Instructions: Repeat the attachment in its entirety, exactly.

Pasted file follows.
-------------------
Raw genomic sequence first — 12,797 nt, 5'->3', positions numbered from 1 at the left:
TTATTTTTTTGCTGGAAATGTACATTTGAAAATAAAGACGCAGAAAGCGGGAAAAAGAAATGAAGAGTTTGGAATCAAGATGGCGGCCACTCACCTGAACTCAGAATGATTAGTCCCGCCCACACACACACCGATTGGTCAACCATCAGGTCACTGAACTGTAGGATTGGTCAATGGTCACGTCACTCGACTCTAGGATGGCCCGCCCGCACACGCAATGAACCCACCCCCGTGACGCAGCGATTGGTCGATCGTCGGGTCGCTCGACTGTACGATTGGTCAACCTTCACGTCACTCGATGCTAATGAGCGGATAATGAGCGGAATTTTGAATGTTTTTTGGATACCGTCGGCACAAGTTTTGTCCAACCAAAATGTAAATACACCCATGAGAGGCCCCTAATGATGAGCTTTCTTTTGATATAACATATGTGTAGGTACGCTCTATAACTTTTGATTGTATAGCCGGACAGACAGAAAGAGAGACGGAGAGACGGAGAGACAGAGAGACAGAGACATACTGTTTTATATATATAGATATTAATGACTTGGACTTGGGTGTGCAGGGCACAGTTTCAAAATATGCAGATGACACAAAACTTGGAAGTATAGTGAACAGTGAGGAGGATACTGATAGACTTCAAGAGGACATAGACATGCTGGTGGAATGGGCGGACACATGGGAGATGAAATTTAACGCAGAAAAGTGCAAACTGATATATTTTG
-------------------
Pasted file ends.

Raw genomic sequence first — 12,797 nt, 5'->3', positions numbered from 1 at the left:
TTATTTTTTTGCTGGAAATGTACATTTGAAAATAAAGACGCAGAAAGCGGGAAAAAGAAATGAAGAGTTTGGAATCAAGATGGCGGCCACTCACCTGAACTCAGAATGATTAGTCCCGCCCACACACACACCGATTGGTCAACCATCAGGTCACTGAACTGTAGGATTGGTCAATGGTCACGTCACTCGACTCTAGGATGGCCCGCCCGCACACGCAATGAACCCACCCCCGTGACGCAGCGATTGGTCGATCGTCGGGTCGCTCGACTGTACGATTGGTCAACCTTCACGTCACTCGATGCTAATGAGCGGATAATGAGCGGAATTTTGAATGTTTTTTGGATACCGTCGGCACAAGTTTTGTCCAACCAAAATGTAAATACACCCATGAGAGGCCCCTAATGATGAGCTTTCTTTTGATATAACATATGTGTAGGTACGCTCTATAACTTTTGATTGTATAGCCGGACAGACAGAAAGAGAGACGGAGAGACGGAGAGACAGAGAGACAGAGACATACTGTTTTATATATATAGATATTAATGACTTGGACTTGGGTGTGCAGGGCACAGTTTCAAAATATGCAGATGACACAAAACTTGGAAGTATAGTGAACAGTGAGGAGGATACTGATAGACTTCAAGAGGACATAGACATGCTGGTGGAATGGGCGGACACATGGGAGATGAAATTTAACGCAGAAAAGTGCAAACTGATATATTTTG